Anybody who knows me will know I’m a bit of a travel junkie - I love planes, and I love travel. I have flown around 50 plane flights per year over the past few years, with at least 2-3 trips to the United States every year, and typically flights to Australia every few months. All of this means a lot of time spent on planes, and in particular a lot of it spent on Air New Zealand planes. Despite their many failings including a very flawed Airpoints loyalty program and the extreme cost cutting attitude of the current executive team, I am still a very loyal customer.
Unless you’re flying on a low cost carrier, the expectation of most people flying on a plane these days if some form of in-flight entertainment (IFE) system, whether this be the more common seat back screen, or the airline supplying tablets to customers. Onboard WiFi is becoming increasingly common and is the way of the future, but until bandwidth issues between planes and the ground are eliminated this is still a few years away from becoming the norm - the seat back screen isn’t going anywhere fast.
Airlines both love and hate seat back screens. With the exception of newer generation systems launched in the last year or so which have made huge advances, IFE systems are typically expensive, power hungry, heavy, bulky (ever noticed the big boxes sitting under your economy seat taking up all your leg room?) and 300+ screens emit a huge amount of heat in the cabin that needs to be cooled. Without an IFE system however, passengers would baulk at flying on a plane for 12+ hours with absolutely nothing to do.
All of this brings me to my recent flights with Air New Zealand. Out of my last five long haul flights I’ve had the IFE system for my seat fully functioning on only one of those five flights. The other four flights have ranged from minor issues right through to a totally non functioning screen on my flight back from Vancouver last week. If I was to look back even further I’d estimate that system issues requiring seat reboots for my seat or individual seats around me where I’ve heard customers reporting issues, or full mid-flight system reboots occur on probably 30% of all flights. All of this poses one big question – why are these expensive systems so bad? If a TV manufacturer launched a TV that simply decided not to work some days, required reboots half way through your favourite TV show, randomly become non responsive, or suffered loss of audio sync, there would be outrage. People would be demanding their money back.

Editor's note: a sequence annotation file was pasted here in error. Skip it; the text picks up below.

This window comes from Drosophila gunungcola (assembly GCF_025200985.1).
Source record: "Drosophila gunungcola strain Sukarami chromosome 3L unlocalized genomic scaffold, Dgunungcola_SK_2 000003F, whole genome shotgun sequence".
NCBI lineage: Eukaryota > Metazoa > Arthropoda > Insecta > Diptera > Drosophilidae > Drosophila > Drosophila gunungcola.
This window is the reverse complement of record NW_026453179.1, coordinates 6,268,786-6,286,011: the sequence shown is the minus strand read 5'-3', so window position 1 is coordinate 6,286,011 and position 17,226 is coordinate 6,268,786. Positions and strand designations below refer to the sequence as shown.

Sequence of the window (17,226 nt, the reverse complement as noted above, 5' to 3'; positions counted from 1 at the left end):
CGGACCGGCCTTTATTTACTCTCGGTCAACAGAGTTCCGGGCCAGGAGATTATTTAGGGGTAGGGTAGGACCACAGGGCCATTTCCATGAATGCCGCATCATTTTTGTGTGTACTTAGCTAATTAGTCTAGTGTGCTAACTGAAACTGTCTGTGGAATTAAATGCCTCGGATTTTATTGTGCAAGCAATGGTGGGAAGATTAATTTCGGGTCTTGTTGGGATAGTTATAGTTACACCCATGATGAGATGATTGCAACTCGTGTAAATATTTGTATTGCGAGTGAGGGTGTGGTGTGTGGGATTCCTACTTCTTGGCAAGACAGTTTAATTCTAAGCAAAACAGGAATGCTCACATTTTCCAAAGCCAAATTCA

Air New Zealand use Panasonic Avionics as their IFE vendor. Across their fleet Air New Zealand operate three different IFE platforms – older generation Panasonic eFX systems on it’s A320 and 767-300 fleet, newer generation Panasonic eX2 systems on it’s 777-300 fleet, and the latest generation Panasonic eX3 systems on it’s 787-9 Dreamliner and 777-200 fleet (of which all aircraft flying have been newly refitted at the time of writing this from an older Thales system). The architecture of these individual systems varies greatly due to massive technology advances in the 10 years since the EFX system was new, and the launch of the eX3 system has seen Panasonic move from Linux to Android as it’s core operating system powering the IFE system. Tales of instability issues on the eX3 platform are well known – Air New Zealand had Panasonic engineers flying on 787 Dreamliner flights at one point so they could fix things when they broke.